Goodmans GTVL20W7HD review

Too good to be true?

At this price, good looks are an unexpected bonus

TechRadar Verdict

A basically sound, exceptionally cheap TV let down by a couple of major flaws


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    MPEG Noise Via HDMI

    Incorrect Image Ratio With Widescreen Stuff

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In time-honoured Goodmans style, the GTVL20W7HD seems just too good to be true. The puny price bags you a 20-inch widescreen TV that's fully HD ready and can double up as a PC monitor. Surely it can't also be any good to boot, can it? It certainly doesn't look cheap. The matt black screen frame is actually very stylish, and even feels quite robust.

The connections, meanwhile, include both HDMI and component jacks for digital and analogue hi-def connections respectively. Plus, you get an RGB Scart, the D-Sub PC jack hinted at earlier, and the usual S-video and composite video suspects. All of which adds up to far more connection flexibility than you've any right to expect for £350.

Normally, we'd expect an HD ready TV of this size to employ a native pixel count of 1,366x768. But remarkably, the 20W7HD crams 1,680x1,050 pixels into its diminutive screen. Even more unexpectedly, it proves able to take 1080p HD feeds as well as the usual 720p and 1080i ones. Strewth.

Other specifications for the set are rather less spectacular, with a fairly standard contrast ratio claim of 600:1 and an actually rather low brightness claim of 300cd/m2. Other features are pretty much restricted to a backlight adjustment.


The 20W7HD's performance is in some ways better than expected. In terms of fine detail, for instance, it's particularly assured, delivering a greater sense of texture and sharpness than even the much more expensive Sony and Panasonic contenders. Most striking is just how much justice the set does to the extra resolution of an HD signal.

Black levels are reasonably deep too, and colours combine good dynamics with believable tones and a fairly subtle palette. Finally, in the plus column, motion is handled reasonably crisply, at least with high quality sources.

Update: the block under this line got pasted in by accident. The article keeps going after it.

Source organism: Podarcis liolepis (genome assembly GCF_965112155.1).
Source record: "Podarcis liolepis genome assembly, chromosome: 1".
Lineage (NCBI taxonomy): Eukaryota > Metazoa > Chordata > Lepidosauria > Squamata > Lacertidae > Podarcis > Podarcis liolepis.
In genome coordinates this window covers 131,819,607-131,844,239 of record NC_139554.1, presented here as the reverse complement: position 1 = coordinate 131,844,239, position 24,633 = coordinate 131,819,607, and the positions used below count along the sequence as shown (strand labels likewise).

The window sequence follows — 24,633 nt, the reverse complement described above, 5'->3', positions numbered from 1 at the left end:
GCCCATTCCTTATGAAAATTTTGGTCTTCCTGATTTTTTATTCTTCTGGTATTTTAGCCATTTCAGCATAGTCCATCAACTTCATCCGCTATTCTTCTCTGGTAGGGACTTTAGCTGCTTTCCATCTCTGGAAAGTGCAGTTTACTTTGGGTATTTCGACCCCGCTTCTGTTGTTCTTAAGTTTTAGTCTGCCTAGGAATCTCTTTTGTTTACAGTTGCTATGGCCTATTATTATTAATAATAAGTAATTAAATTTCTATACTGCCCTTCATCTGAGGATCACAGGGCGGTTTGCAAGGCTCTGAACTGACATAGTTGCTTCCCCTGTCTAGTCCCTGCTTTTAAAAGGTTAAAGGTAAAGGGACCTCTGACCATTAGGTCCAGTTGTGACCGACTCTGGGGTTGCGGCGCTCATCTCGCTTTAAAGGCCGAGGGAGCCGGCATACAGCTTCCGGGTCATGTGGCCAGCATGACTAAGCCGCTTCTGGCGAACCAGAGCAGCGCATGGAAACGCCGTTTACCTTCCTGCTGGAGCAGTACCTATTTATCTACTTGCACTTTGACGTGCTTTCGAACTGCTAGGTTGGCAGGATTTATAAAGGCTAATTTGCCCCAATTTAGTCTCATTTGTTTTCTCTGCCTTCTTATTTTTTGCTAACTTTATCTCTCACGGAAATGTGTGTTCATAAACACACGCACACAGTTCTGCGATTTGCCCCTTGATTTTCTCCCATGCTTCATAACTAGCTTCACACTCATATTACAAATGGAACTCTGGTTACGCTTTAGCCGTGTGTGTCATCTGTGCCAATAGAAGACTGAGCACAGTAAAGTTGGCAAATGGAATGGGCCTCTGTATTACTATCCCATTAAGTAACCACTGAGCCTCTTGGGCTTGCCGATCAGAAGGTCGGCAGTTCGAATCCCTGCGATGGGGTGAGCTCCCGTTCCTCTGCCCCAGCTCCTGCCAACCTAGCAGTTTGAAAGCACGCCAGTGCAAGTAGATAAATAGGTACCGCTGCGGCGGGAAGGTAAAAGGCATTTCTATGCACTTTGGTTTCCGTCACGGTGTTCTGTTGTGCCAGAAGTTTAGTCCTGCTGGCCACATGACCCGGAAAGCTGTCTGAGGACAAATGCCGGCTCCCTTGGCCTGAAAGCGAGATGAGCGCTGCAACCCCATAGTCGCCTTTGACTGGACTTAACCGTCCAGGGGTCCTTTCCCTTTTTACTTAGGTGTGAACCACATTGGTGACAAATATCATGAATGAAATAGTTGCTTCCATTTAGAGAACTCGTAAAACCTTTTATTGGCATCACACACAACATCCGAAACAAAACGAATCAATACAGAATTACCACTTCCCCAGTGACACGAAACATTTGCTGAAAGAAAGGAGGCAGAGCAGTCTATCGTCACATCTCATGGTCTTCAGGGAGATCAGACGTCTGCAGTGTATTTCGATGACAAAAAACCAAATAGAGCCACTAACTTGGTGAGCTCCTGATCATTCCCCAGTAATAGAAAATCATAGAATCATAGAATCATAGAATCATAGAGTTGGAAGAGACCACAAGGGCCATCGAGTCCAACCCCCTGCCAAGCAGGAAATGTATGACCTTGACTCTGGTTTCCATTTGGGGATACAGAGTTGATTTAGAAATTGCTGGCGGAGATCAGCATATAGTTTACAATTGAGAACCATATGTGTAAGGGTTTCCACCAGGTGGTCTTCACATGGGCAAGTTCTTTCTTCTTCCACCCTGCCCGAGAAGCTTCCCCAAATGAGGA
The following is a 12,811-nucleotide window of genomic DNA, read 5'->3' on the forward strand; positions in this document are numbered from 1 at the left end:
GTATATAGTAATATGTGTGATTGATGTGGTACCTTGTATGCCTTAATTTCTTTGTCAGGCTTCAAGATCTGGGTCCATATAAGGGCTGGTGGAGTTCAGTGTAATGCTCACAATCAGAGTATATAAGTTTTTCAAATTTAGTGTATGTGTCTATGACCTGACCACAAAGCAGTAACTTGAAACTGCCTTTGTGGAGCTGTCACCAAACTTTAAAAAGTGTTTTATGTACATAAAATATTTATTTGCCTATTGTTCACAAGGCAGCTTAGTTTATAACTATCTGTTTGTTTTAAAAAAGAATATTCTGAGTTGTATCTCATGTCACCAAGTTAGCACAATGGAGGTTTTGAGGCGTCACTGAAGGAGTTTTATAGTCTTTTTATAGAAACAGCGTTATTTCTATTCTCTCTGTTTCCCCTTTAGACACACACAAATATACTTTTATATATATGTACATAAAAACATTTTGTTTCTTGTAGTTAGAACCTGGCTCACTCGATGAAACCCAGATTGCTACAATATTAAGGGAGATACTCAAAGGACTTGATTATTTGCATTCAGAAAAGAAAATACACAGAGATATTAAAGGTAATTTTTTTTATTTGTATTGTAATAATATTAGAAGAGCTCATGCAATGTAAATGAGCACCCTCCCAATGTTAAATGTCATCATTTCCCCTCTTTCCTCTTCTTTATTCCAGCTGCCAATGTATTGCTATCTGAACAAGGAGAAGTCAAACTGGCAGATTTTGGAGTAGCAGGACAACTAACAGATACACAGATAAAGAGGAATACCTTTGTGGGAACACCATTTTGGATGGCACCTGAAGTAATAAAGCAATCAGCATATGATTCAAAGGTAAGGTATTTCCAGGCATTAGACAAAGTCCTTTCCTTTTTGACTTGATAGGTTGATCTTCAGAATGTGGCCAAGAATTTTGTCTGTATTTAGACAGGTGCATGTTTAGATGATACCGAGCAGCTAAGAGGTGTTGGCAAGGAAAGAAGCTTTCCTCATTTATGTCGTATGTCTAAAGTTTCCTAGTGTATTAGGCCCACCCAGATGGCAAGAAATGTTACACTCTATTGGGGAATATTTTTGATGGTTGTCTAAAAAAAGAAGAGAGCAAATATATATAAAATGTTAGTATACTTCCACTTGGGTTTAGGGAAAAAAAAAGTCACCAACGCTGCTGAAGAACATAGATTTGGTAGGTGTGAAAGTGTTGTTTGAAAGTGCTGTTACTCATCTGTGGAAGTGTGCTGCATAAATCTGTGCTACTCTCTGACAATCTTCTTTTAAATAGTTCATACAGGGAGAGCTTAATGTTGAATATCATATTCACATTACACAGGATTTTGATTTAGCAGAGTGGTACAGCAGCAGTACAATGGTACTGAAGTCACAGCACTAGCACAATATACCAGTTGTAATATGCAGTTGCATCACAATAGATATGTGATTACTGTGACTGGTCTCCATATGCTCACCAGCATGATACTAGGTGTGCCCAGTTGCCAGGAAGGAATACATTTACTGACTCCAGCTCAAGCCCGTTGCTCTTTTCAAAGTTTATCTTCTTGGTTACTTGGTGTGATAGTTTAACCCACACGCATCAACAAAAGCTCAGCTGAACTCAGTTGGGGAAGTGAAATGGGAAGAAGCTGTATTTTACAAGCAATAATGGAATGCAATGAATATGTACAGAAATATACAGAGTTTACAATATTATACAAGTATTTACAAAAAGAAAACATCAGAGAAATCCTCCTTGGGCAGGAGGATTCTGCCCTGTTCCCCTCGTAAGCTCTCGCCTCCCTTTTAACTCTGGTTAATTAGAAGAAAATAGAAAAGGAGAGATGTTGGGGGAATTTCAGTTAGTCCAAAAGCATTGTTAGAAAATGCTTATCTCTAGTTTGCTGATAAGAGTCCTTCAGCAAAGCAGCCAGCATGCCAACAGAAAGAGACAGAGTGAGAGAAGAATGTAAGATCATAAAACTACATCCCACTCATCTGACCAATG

These strengths make pictures at times very likeable, but there are a few minor issues and two quite major ones to report. The minor ones include a rather hollow look to dark parts of the picture; 'waxy' skin tones; a slightly unstable look to acutely detailed picture elements and a slightly over-exposed, smeary look to low-quality sources.

The major ones are these. First, the set's unusual 1,680x1,050 resolution (which gives a 16:10 aspect ratio) sadly makes anamorphic widescreen sources, including HD, look stretched vertically. Second, watching DVDs via the HDMI jack can throw up considerable evidence of MPEG noise in the picture.

Sonically, the GTVL20W7HD is average. There's a reasonable amount of detail in the soundstage and solid volumes can be reached without distortion, but a lack of bass leaves soundtracks sounding thin and unconvincing when the going gets tough. We really wanted to love the GTVL20W7HD. But unfortunately, due to a couple of serious glitches, ultimately the best we can do is not actually dislike it. was the former name of Its staff were at the forefront of the digital publishing revolution, and spearheaded the move to bring consumer technology journalism to its natural home – online. Many of the current TechRadar staff started life a staff writer, covering everything from the emerging smartphone market to the evolving market of personal computers. Think of it as the building blocks of the TechRadar you love today.